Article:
Oil held near $47 a barrel after Chinese government data showed the economy expanded quicker than forecast in the world’s second-biggest crude user.
Futures were little changed in New York after advancing 1.9 percent Friday. Gross domestic product rose 6.9 percent in the third quarter from a year earlier, according to the National Bureau of Statistics.
That compares with a projection for 6.8 percent growth in a Bloomberg survey. Industrial production missed estimates. Rigs targeting oil in the US fell for the seventh week to the lowest in five years, according to Baker Hughes Inc.
Oil has fluctuated on signs the market remains oversupplied after trading above $50 a barrel earlier this month for the first time since July. The Organization of Petroleum Exporting Countries continues to pump more than its collective quota while U.S. stockpiles remain about 100 million barrels higher than the five-year seasonal average.
“There is growth there in China,” Ric Spooner, a chief analyst at CMC Markets in Sydney, said by phone. “It’s in a rebalancing phase and it’s likely the low growth by China’s standards will persist for some time. The miss on industrial production is probably tempering any early optimistic reaction to the other numbers.”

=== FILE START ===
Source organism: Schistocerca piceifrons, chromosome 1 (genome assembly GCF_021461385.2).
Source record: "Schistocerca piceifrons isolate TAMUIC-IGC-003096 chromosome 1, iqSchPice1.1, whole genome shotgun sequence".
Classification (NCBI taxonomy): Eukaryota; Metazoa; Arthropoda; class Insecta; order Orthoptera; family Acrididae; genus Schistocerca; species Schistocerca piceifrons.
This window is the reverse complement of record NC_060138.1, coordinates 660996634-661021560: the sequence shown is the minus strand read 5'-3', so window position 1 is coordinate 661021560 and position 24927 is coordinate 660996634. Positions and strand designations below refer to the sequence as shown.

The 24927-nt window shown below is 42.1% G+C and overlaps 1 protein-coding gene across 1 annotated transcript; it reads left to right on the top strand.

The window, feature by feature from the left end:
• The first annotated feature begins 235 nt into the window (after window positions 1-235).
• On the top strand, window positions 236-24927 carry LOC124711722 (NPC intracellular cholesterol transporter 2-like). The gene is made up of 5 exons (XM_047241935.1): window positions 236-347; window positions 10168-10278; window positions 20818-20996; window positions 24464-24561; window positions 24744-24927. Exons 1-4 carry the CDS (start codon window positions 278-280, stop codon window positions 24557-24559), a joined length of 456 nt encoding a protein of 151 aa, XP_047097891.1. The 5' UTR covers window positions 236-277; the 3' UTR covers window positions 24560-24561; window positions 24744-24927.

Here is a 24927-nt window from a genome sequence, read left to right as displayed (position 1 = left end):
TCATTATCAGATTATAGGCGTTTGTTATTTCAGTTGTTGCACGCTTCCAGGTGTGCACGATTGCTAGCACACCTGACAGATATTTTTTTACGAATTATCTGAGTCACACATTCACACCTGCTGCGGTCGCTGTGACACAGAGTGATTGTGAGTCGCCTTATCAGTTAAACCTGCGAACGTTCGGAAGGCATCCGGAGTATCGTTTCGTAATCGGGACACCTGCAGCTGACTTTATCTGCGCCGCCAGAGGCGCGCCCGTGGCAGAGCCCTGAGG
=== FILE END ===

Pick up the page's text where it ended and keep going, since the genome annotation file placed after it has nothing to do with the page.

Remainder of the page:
West Texas Intermediate for November delivery, which expires Tuesday, was at $47.15 a barrel on the New York Mercantile Exchange, down 11 cents, at 2:04 p.m. Sydney time. The contract gained 88 cents on Friday. The volume of all futures traded was about 10 percent below the 100-day average. The more-active December future fell 11 cents to $47.61.
Brent for December settlement was 16 cents lower at $50.30 a barrel on the London-based ICE Futures Europe exchange. The European benchmark crude traded at a premium of $2.71 to WTI for the same month.
China’s industrial output in September rose 5.7 percent from a year earlier, compared with the median estimate in the survey of 6 percent. Retail sales increased 10.9 percent, versus a 10.8 percent gain forecast for the month.
Rigs targeting oil in the U.S., the world’s biggest oil consumer, fell by 10 to 595, adding to the 70 sidelined in the previous six weeks, Baker Hughes Inc. said on its website Friday. The number of active rigs have declined by 62 percent since December.
Saudi Arabia’s commercial crude stockpiles in August climbed to the highest level since at least 2002, according to data from the Joint Organisations Data Initiative. Inventories rose to 326.6 million barrels, from 320.2 million in July. The kingdom is the world’s largest oil exporter and the biggest producer in OPEC.